Aircraft Manufacturer Granted Motion to Dismiss Due to Lack of Specific Personal Jurisdiction

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U.S. District Court for the District of New Jersey, June 28, 2021

Paul Klick III (the plaintiff) was diagnosed with mesothelioma on or about July 17, 2020, after allegedly being exposed to asbestos while serving in the United States Air Force between 1967 and 1971. Among other things, the plaintiff alleged that he breathed the airborne dust created from mechanics under his direct supervision maintaining, removing and installing asbestos-containing friction and insulation products on Boeing aircrafts, B-52G and KC-135A. The plaintiff’s work involving Boeing products occurred when he was stationed in Maine from January 1967 to August 1971 while serving in the United States Air Force. The plaintiff filed this asbestos personal injury action in the Superior Court of New Jersey on October 20, 2020. Boeing removed this action on the basis of federal officer jurisdiction under 28 U.S.C. § 1442(a)(1) and then filed the instant motion to dismiss for lack of personal jurisdiction.

The court noted that in a diversity action a New Jersey federal court “has jurisdiction over parties to the extent provided under New Jersey state law.” Thus,parties who have constitutionally sufficient ‘minimum contacts’ with New Jersey are subject to suit there. A federal district court may exercise two types of personal jurisdiction: general jurisdiction and specific jurisdiction. General jurisdiction exists when a defendant’s affiliations with the state are so continuous and systematic as to render [it] essentially at home in the forum state. The ‘paradigm’ forums in which a corporate defendant is ‘at home’ are the corporation’s place of incorporation and its principal place of business. In order for a court to exercise specific jurisdiction over a non-resident defendant, the defendant must have (1) “purposefully availed itself of the privilege of conducting activities within the forum”; (2) the litigation “arises out of or relates to at least one” of those contacts; and (3) the exercise of jurisdiction “comports with fair play and substantial justice.”

The plaintiffs argued that Boeing’s motion should be denied because the court has specific personal jurisdiction over Boeing, but did not address the defendant’s arguments regarding general jurisdiction, nor did they argue that the court has general personal jurisdiction over Boeing. Nevertheless, upon review of the parties’ submissions, the court found that Boeing’s activities in New Jersey are insufficient to exercise general jurisdiction as New Jersey is neither Boeing’s place of incorporation nor its principal place of business. Further, Boeing’s revenues derived from New Jersey amount to 0.42 percent of the company’s total revenue and that Boeing employs 0.02 percent of its workforce in the state.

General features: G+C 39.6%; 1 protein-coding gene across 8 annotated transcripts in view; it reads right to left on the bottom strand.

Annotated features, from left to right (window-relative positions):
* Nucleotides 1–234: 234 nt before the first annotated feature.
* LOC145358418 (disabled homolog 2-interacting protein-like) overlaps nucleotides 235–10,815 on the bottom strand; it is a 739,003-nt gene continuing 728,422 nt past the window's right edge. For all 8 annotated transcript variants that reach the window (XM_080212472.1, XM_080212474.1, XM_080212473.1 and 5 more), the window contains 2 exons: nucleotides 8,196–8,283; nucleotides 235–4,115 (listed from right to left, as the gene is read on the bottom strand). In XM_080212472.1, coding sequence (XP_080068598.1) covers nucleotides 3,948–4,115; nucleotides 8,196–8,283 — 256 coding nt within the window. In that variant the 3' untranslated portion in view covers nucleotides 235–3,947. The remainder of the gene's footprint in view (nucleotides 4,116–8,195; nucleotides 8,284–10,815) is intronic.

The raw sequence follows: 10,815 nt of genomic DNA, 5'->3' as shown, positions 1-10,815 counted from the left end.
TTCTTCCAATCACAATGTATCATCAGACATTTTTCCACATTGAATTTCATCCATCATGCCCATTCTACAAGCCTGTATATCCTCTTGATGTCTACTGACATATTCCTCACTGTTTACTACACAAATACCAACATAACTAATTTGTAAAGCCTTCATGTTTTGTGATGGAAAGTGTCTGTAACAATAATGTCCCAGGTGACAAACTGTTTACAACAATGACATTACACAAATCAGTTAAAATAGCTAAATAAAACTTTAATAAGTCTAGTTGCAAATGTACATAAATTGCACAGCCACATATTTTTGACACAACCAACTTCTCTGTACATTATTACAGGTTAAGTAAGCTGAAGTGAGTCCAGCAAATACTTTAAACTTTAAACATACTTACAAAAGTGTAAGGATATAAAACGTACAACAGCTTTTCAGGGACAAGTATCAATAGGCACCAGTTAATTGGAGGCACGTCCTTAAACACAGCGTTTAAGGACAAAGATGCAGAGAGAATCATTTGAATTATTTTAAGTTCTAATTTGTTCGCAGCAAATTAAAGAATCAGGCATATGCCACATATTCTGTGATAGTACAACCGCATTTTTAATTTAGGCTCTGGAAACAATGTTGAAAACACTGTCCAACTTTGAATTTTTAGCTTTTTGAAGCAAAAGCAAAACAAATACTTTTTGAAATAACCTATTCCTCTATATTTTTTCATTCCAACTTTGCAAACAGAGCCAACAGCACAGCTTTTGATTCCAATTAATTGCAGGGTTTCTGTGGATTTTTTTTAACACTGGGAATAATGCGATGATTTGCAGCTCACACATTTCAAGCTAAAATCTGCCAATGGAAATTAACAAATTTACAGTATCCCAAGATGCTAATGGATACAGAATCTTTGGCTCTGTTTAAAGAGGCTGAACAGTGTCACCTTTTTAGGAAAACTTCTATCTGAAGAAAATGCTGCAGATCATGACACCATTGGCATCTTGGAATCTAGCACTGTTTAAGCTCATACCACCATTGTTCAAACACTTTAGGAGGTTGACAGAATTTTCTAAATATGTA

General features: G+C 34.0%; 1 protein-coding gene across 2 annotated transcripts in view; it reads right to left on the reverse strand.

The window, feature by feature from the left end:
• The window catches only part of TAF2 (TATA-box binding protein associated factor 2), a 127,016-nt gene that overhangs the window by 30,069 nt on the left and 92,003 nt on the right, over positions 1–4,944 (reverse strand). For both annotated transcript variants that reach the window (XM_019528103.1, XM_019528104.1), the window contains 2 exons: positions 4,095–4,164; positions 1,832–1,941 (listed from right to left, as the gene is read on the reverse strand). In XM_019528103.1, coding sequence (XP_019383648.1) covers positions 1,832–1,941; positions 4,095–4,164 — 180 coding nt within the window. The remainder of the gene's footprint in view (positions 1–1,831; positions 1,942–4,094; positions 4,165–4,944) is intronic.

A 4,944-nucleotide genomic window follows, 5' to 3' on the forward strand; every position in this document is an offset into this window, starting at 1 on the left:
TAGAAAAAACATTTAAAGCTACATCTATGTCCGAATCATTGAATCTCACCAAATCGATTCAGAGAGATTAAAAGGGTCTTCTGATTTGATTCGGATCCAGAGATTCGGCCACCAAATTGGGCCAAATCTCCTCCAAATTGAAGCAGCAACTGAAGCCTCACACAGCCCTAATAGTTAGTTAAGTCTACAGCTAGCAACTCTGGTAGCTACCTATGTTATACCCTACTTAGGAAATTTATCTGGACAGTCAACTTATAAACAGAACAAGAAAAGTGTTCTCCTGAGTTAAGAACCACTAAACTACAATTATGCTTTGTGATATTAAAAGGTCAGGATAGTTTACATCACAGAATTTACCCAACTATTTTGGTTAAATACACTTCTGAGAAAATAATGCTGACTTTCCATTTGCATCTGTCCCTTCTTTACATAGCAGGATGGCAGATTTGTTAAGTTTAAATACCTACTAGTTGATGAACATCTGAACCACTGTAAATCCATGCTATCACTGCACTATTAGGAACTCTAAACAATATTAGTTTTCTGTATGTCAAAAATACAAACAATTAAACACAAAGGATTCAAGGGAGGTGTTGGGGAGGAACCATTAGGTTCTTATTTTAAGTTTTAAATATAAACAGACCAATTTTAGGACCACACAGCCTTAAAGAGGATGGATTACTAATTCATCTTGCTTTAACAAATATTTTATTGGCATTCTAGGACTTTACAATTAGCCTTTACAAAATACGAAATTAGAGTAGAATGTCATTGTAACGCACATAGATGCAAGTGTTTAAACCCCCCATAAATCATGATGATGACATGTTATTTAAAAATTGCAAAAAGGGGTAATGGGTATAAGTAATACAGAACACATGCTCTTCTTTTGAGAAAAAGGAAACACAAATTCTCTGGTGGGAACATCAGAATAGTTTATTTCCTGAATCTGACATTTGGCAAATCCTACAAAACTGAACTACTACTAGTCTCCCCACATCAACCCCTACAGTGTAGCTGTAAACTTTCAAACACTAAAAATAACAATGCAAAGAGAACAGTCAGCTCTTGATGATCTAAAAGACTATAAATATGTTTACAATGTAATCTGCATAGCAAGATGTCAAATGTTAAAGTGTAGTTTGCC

While the plaintiff did not argue that any of his work with Boeing aircrafts occurred in New Jersey, he argued that his claims arose out of or related to Boeing’s business activities within New Jersey because Boeing contracted with multiple New Jersey manufacturers of asbestos-containing parts, which were incorporated into the Boeing aircrafts at issue. Specifically, the plaintiff argued Boeing acquired parts from the following New Jersey manufacturing facilities: Bendix Corporation, Johns-Manville Products, and Raybestos-Manhattan, Inc. Boeing pointed to McClung v. 3M Company, an asbestos personal injury case involving similar allegations against Boeing in which this court determined it lacked both general and specific personal jurisdiction over Boeing. The plaintiff in that case similarly claimed that because Boeing’s predecessor purchased asbestos-containing component parts from a New Jersey vendor for an aircraft that the plaintiff worked on, Boeing was subject to personal jurisdiction in New Jersey. There, the court found that “even if the plaintiff could establish that Boeing’s predecessor purchased component parts on the Boeing aircraft from a vendor in New Jersey and that the plaintiff encountered those parts while maintaining Boeing aircrafts” outside of New Jersey, the plaintiff failed to establish a prima facie case of specific personal jurisdiction because: (1) the plaintiff “failed to show that Boeing purposefully targeted the forum,” and (2) “even if the plaintiff could establish that Boeing purposefully targeted New Jersey,” the plaintiff “also failed to show that her claims arise out of or are related to Boeing’s purchases in New Jersey.

After a thorough analysis and applying the relevant factors as decided in McClung, the court noted that the plaintiff did not provide any support for the exercise of specific personal jurisdiction in the context of this case, nor do they attempt to distinguish this case from McClung. Instead, the plaintiff committed the same errors as the plaintiff in McClung in their but-for argumentation, by conflating the tort liability analysis with the personal jurisdiction analysis.

Thus, the court granted Boeing’s motion to dismiss for lack of personal jurisdiction.

Read the full decision here.